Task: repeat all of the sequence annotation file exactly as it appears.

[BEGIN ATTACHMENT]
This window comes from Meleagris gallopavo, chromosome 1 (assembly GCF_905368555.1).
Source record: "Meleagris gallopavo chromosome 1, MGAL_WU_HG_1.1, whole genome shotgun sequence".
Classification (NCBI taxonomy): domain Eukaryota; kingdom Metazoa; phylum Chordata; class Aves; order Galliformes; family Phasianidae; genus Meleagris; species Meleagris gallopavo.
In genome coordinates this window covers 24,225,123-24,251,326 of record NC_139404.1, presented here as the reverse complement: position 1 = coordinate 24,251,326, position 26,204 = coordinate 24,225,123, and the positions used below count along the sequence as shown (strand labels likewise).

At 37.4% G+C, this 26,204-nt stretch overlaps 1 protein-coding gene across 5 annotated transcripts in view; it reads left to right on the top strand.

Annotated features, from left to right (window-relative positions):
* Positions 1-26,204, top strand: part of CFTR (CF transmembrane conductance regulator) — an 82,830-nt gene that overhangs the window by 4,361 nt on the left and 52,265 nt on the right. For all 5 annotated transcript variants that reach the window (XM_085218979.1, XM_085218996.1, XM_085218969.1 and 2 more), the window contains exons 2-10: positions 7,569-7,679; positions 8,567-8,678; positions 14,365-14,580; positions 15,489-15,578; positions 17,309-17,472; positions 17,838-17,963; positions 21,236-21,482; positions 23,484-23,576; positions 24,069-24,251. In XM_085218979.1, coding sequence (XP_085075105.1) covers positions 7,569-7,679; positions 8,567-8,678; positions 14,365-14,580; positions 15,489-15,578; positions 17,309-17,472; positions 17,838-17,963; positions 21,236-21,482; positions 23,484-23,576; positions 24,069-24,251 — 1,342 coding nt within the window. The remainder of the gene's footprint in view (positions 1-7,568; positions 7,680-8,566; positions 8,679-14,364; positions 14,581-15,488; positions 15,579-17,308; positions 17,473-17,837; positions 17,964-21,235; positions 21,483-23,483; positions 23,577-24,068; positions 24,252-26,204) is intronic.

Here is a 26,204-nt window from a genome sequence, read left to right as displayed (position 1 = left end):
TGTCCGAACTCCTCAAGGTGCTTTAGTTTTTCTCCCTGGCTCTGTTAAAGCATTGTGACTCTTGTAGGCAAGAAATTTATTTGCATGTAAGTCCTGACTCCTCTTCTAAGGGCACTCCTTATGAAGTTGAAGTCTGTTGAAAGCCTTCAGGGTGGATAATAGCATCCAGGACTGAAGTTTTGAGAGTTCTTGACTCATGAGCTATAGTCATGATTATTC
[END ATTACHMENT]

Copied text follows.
This window comes from Meleagris gallopavo, chromosome 1 (assembly GCF_905368555.1).
Source record: "Meleagris gallopavo chromosome 1, MGAL_WU_HG_1.1, whole genome shotgun sequence".
Classification (NCBI taxonomy): domain Eukaryota; kingdom Metazoa; phylum Chordata; class Aves; order Galliformes; family Phasianidae; genus Meleagris; species Meleagris gallopavo.
In genome coordinates this window covers 24,225,123-24,251,326 of record NC_139404.1, presented here as the reverse complement: position 1 = coordinate 24,251,326, position 26,204 = coordinate 24,225,123, and the positions used below count along the sequence as shown (strand labels likewise).

At 37.4% G+C, this 26,204-nt stretch overlaps 1 protein-coding gene across 5 annotated transcripts in view; it reads left to right on the top strand.

Annotated features, from left to right (window-relative positions):
* Positions 1-26,204, top strand: part of CFTR (CF transmembrane conductance regulator) — an 82,830-nt gene that overhangs the window by 4,361 nt on the left and 52,265 nt on the right. For all 5 annotated transcript variants that reach the window (XM_085218979.1, XM_085218996.1, XM_085218969.1 and 2 more), the window contains exons 2-10: positions 7,569-7,679; positions 8,567-8,678; positions 14,365-14,580; positions 15,489-15,578; positions 17,309-17,472; positions 17,838-17,963; positions 21,236-21,482; positions 23,484-23,576; positions 24,069-24,251. In XM_085218979.1, coding sequence (XP_085075105.1) covers positions 7,569-7,679; positions 8,567-8,678; positions 14,365-14,580; positions 15,489-15,578; positions 17,309-17,472; positions 17,838-17,963; positions 21,236-21,482; positions 23,484-23,576; positions 24,069-24,251 — 1,342 coding nt within the window. The remainder of the gene's footprint in view (positions 1-7,568; positions 7,680-8,566; positions 8,679-14,364; positions 14,581-15,488; positions 15,579-17,308; positions 17,473-17,837; positions 17,964-21,235; positions 21,483-23,483; positions 23,577-24,068; positions 24,252-26,204) is intronic.

Here is a 26,204-nt window from a genome sequence, read left to right as displayed (position 1 = left end):
TGTCCGAACTCCTCAAGGTGCTTTAGTTTTTCTCCCTGGCTCTGTTAAAGCATTGTGACTCTTGTAGGCAAGAAATTTATTTGCATGTAAGTCCTGACTCCTCTTCTAAGGGCACTCCTTATGAAGTTGAAGTCTGTTGAAAGCCTTCAGGGTGGATAATAGCATCCAGGACTGAAGTTTTGAGAGTTCTTGACTCATGAGCTATAGTCATGATTATTC